It has come to my attention that it is not only the uninformed, delusional and perhaps ungrateful youth of the post-apartheid era which feels as though Mandela is not deserving of the title of a “struggle hero”. An encounter with a South African adult a few days ago shocked me out of my socks as she remarked, “What did Mandela do for us? All he did was sit in prison while the real heroes were dying outside. My heroes are people who fought and died fighting…Steve Biko Chris Hani. ”
I must stress once again how taken aback I was because, for as long as I have lived, I have only heard this kind of talk from young people who, ironically, are the born free generation. They are those who those who enjoy the fruits of the labour of struggle heroes and the benefits of the kind of leadership with which Madiba governed this country.
As for me, I don’t even bother to defend him to those who have been exposed to the same knowledge of the Apartheid era as I have, but continue to make deductions such as those of an uniformed person. Before, however, I would bring up the fact that a lot of struggle heroes were all for taking up arms and “showing the white folk who’s boss” after the assassination of Chris Hani. It was, in fact, Mandela, who had kept the country from breaking into civil war when Hani, the popular leader of the people, was gunned down in his driveway.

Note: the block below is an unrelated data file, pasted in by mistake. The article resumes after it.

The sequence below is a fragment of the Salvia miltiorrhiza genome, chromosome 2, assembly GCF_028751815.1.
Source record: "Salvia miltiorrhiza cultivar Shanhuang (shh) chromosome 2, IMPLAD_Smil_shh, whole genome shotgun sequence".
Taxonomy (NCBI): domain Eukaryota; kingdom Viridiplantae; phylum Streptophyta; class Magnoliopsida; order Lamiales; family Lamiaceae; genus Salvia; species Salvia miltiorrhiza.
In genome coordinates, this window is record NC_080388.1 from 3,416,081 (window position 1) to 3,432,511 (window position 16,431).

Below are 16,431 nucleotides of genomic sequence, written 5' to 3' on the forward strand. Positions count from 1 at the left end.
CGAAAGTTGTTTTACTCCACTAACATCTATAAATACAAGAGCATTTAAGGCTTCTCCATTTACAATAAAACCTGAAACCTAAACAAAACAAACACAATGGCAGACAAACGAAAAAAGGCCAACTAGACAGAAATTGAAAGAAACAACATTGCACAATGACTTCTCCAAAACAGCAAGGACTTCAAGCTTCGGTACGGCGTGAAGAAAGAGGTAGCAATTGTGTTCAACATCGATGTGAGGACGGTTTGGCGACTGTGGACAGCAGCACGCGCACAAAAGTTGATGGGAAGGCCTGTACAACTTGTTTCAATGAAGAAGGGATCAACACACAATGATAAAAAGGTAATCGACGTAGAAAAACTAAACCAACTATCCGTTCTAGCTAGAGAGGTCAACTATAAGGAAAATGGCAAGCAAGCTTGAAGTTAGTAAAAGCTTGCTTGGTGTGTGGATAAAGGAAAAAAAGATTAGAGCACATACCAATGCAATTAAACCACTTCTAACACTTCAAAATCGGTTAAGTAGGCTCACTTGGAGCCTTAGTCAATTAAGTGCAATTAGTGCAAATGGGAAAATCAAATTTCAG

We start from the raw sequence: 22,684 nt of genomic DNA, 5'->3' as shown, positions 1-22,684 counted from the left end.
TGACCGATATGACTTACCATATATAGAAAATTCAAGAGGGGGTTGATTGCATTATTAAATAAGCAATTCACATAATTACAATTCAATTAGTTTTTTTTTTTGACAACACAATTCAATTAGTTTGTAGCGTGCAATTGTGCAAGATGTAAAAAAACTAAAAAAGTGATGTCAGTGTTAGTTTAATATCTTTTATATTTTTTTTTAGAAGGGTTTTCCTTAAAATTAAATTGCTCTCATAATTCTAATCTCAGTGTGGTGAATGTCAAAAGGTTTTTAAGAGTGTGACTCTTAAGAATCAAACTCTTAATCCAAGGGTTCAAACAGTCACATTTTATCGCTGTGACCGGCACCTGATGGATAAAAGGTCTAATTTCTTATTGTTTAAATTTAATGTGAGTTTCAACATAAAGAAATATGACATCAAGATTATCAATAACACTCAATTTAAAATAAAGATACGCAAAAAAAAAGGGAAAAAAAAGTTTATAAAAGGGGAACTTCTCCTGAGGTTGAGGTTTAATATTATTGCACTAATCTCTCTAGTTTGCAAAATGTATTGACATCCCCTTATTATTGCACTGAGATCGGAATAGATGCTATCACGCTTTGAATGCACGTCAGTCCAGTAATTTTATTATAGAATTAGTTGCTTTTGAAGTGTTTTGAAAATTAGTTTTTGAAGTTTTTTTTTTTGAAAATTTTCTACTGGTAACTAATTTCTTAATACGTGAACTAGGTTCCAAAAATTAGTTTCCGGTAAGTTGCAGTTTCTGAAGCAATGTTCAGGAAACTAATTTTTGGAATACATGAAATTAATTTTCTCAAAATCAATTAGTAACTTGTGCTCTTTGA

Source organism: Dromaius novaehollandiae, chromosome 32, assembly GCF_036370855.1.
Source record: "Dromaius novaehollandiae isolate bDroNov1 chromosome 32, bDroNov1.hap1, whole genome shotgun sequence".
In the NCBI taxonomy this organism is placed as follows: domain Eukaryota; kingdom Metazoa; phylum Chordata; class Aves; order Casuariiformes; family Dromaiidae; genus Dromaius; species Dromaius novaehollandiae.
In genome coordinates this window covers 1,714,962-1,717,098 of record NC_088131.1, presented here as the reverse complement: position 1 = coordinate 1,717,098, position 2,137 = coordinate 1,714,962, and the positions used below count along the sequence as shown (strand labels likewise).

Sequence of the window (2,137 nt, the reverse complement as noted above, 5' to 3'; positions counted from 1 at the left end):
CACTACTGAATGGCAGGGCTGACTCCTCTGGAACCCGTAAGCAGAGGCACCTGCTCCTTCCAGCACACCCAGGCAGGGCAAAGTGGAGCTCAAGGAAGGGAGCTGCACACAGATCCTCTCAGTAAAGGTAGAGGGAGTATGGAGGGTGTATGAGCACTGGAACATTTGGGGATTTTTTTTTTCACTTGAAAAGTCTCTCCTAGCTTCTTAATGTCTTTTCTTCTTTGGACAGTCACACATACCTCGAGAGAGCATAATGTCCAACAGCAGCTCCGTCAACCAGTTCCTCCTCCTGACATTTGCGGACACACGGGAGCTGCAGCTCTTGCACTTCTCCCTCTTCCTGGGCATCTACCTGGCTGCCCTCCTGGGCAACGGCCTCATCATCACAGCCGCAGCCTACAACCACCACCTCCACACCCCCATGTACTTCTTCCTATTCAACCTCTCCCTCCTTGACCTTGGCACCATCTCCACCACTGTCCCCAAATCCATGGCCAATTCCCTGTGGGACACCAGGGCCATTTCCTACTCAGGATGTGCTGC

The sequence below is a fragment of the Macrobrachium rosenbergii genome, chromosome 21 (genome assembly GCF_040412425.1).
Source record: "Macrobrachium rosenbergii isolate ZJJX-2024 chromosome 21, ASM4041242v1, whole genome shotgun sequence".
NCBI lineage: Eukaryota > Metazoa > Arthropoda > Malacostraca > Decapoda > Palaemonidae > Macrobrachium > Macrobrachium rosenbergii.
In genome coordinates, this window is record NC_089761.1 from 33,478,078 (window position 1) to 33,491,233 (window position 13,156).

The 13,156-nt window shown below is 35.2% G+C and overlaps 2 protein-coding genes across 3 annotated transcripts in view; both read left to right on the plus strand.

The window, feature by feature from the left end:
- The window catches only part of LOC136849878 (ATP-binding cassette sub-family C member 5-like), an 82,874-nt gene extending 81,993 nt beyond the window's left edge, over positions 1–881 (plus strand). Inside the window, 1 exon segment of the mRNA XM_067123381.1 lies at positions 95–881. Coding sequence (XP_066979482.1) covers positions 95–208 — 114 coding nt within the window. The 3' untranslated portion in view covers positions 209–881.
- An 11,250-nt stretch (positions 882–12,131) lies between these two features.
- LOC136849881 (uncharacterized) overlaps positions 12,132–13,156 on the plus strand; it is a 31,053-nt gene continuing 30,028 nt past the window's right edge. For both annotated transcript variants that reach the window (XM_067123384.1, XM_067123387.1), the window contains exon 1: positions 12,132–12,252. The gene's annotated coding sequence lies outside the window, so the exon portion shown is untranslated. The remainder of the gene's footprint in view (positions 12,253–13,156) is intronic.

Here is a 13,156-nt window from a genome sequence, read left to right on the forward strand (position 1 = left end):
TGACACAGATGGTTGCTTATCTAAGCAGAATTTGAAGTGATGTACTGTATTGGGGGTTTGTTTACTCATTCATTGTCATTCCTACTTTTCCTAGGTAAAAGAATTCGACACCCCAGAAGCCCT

This is a post in which I refuse to write a lengthy piece trying to convince people that Nelson Mandela was indeed a peaceful man who fought both “white domination and black domination” as he said explicitly in one of his speeches and was evident in his actions. All I can do is gather the evidence and lay it out before and only hope that you will see things as I do.
And this is all I have to say in response…